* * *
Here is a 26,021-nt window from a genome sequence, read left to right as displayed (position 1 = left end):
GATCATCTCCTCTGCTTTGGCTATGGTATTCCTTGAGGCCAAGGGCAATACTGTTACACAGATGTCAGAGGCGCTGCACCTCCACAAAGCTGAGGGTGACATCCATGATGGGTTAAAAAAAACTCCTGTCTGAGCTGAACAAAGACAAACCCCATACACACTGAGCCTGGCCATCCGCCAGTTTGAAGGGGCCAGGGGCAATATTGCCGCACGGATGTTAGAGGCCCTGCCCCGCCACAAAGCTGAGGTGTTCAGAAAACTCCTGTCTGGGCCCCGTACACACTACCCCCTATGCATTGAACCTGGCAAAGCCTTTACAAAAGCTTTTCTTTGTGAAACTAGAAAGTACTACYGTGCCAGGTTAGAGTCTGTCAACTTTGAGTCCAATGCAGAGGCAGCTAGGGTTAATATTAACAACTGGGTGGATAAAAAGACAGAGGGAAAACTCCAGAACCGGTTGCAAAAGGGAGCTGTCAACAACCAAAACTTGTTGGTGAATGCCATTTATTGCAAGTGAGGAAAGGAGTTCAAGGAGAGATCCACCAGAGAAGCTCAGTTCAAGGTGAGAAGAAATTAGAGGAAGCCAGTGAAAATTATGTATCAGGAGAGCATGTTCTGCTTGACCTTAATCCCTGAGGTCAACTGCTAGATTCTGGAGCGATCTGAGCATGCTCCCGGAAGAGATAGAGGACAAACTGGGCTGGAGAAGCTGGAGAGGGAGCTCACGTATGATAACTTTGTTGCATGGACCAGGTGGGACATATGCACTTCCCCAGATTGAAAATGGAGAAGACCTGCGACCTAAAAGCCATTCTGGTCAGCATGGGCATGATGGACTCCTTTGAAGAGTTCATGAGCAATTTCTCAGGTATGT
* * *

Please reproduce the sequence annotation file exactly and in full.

Here is a 26,021-nt window from a genome sequence, read left to right as displayed (position 1 = left end):
GATCATCTCCTCTGCTTTGGCTATGGTATTCCTTGAGGCCAAGGGCAATACTGTTACACAGATGTCAGAGGCGCTGCACCTCCACAAAGCTGAGGGTGACATCCATGATGGGTTAAAAAAAACTCCTGTCTGAGCTGAACAAAGACAAACCCCATACACACTGAGCCTGGCCATCCGCCAGTTTGAAGGGGCCAGGGGCAATATTGCCGCACGGATGTTAGAGGCCCTGCCCCGCCACAAAGCTGAGGTGTTCAGAAAACTCCTGTCTGGGCCCCGTACACACTACCCCCTATGCATTGAACCTGGCAAAGCCTTTACAAAAGCTTTTCTTTGTGAAACTAGAAAGTACTACYGTGCCAGGTTAGAGTCTGTCAACTTTGAGTCCAATGCAGAGGCAGCTAGGGTTAATATTAACAACTGGGTGGATAAAAAGACAGAGGGAAAACTCCAGAACCGGTTGCAAAAGGGAGCTGTCAACAACCAAAACTTGTTGGTGAATGCCATTTATTGCAAGTGAGGAAAGGAGTTCAAGGAGAGATCCACCAGAGAAGCTCAGTTCAAGGTGAGAAGAAATTAGAGGAAGCCAGTGAAAATTATGTATCAGGAGAGCATGTTCTGCTTGACCTTAATCCCTGAGGTCAACTGCTAGATTCTGGAGCGATCTGAGCATGCTCCCGGAAGAGATAGAGGACAAACTGGGCTGGAGAAGCTGGAGAGGGAGCTCACGTATGATAACTTTGTTGCATGGACCAGGTGGGACATATGCACTTCCCCAGATTGAAAATGGAGAAGACCTGCGACCTAAAAGCCATTCTGGTCAGCATGGGCATGATGGACTCCTTTGAAGAGTTCATGAGCAATTTCTCAGGTATGT